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(Masterpieces of World Literature, Critical Edition)

Parade’s End is a series of four novels depicting the meeting, courtship, and ultimate fulfillment of two modern heroes, Christopher Tietjens and Valentine Wannop, despite social condemnation, personal travails, and World War I. Into these novels Ford poured his own experiences as a writer, as a lover, and as a soldier; he used the techniques of literary impressionism to transform them into an utterly believable narrative. Some people have felt that, taken as a whole, these four novels constitute the best record available of the revolution in English society caused by the Great War.

The first novel of the sequence, Some Do Not . . ., begins just before the outbreak of World War I and records the creation of an emotional bond between Christopher and Valentine during a police pursuit, a breakfast party, and a fog-shrouded late-night carriage ride. Ford presents his hero and heroine as two of the last moral human beings left in Western society; while all around them friends, relatives, and nations succumb to their passions, Christopher and Valentine, as the title puts it, do not. At the same time, they are being judged according to these others’ standards, and thus their fornication is presumed on all sides. As a result, acquaintances will cut them, employers will demote them, and even their parents will endure bitter disappointment; and because Parade’s End is not a fairy tale, these reactions will never be wholly resolved.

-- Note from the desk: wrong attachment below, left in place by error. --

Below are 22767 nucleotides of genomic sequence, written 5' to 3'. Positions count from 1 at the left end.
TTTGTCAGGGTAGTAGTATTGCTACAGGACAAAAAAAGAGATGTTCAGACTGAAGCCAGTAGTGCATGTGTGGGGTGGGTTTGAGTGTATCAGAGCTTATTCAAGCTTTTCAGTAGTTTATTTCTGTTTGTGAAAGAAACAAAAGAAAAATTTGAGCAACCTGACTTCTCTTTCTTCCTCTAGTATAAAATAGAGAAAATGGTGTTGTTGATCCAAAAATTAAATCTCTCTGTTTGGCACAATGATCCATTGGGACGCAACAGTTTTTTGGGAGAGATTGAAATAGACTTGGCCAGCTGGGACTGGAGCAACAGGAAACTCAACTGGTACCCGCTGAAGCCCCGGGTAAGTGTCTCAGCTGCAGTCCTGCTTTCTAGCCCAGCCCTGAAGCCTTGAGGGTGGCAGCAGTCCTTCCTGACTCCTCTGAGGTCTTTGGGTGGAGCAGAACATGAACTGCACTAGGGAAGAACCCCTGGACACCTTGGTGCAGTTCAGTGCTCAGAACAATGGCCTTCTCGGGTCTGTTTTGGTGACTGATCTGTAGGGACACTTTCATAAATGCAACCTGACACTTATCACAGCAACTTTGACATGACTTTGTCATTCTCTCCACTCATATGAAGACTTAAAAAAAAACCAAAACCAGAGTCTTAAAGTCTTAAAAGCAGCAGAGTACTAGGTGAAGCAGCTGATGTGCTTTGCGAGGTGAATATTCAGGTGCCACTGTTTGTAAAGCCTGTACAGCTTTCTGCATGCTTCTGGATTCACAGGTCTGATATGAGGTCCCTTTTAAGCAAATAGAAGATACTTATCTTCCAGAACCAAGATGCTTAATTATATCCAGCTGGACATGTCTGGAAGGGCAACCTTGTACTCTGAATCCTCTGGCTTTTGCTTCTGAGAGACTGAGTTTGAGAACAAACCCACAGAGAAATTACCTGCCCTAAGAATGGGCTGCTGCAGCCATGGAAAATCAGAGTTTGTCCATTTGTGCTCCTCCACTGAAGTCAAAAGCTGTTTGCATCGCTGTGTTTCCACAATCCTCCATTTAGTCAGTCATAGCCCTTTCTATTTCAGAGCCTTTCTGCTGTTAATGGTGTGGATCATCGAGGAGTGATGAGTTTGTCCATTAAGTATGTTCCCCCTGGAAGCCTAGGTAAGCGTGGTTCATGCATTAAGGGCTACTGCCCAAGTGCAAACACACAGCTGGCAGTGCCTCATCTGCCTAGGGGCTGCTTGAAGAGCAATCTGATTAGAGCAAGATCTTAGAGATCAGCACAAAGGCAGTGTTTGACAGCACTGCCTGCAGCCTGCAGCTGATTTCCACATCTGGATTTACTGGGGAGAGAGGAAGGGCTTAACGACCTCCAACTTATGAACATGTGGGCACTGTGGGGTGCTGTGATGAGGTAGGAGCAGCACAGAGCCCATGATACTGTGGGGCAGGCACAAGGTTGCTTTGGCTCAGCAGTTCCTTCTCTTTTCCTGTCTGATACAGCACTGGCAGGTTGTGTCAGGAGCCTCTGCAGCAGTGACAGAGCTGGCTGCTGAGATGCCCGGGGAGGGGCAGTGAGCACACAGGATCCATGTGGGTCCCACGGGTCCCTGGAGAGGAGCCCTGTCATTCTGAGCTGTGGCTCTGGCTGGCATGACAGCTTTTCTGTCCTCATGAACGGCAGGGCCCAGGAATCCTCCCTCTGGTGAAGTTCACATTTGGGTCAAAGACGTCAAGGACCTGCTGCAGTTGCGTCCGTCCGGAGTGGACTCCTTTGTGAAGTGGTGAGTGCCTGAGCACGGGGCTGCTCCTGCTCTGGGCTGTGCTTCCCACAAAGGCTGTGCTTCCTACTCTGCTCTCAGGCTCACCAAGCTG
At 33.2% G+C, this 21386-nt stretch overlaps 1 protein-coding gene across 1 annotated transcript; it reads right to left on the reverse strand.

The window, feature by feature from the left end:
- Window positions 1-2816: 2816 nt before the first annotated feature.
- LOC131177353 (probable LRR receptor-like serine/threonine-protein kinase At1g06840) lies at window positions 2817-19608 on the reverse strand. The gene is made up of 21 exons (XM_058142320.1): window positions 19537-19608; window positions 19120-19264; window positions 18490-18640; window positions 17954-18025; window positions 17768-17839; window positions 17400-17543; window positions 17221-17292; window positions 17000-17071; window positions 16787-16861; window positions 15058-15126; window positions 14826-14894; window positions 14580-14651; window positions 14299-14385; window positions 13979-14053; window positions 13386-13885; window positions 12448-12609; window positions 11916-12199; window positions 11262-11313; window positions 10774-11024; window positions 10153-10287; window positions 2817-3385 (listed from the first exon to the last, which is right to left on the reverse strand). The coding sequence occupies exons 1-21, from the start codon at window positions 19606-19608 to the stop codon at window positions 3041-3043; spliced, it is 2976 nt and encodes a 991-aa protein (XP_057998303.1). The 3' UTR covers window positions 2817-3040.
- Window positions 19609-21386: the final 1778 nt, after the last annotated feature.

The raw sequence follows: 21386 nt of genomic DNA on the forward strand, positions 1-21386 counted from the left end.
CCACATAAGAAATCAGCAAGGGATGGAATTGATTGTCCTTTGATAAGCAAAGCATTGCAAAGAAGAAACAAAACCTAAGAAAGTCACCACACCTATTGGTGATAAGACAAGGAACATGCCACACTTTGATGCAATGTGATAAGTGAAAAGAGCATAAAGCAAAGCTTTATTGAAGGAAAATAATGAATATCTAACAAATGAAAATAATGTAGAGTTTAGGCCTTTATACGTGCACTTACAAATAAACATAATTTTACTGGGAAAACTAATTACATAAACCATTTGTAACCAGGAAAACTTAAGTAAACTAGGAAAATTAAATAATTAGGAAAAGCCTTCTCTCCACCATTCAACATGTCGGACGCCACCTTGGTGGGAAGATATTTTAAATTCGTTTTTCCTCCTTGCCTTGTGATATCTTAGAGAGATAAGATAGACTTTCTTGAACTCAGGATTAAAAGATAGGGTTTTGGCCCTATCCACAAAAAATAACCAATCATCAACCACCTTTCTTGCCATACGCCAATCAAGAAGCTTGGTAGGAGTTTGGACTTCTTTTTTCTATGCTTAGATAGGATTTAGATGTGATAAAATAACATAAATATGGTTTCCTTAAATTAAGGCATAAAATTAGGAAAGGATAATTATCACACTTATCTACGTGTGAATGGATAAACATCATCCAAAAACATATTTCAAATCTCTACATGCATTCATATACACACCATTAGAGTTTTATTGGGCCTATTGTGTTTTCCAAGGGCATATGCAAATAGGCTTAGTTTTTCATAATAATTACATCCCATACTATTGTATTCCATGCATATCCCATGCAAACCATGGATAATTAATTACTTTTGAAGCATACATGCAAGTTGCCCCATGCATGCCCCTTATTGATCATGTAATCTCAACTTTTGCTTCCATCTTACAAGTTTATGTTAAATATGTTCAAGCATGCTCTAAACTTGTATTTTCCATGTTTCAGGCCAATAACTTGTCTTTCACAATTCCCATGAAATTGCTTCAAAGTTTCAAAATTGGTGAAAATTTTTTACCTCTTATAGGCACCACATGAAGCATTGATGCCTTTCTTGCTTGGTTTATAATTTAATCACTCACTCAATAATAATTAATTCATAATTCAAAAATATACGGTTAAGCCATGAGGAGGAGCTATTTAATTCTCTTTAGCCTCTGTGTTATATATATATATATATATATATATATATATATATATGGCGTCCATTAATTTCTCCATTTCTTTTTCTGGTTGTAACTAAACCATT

The second novel of the sequence, No More Parades, finds Christopher with the army in France. His efforts are going unrewarded; his wife, Sylvia, is raising a scandal about him; and his love for Valentine has been buried deep under layers of responsibility. At the climax of the novel, he must undergo an extended interrogation to avoid a court-martial on charges of striking a superior officer (who had stormed into his hotel room late at night without identifying himself); that same morning, his command is to be subjected to a formal inspection. The resulting interior monologue invites comparison with Molly Bloom’s final monologue in James Joyce’s Ulysses (1922). In A Man Could Stand Up, the third volume, Christopher has been moved up to the front lines, where he must survive a last-ditch enemy barrage. Shortly thereafter, the war finally ends; it is at last time for his love to surface from under four years of military repression. When Valentine’s name does pop into his conscious mind, he is astonished: “What! Is that still there?” Ford finally grants his lovers their first embrace, though not until the very conclusion of the novel:...

(The entire section is 654 words.)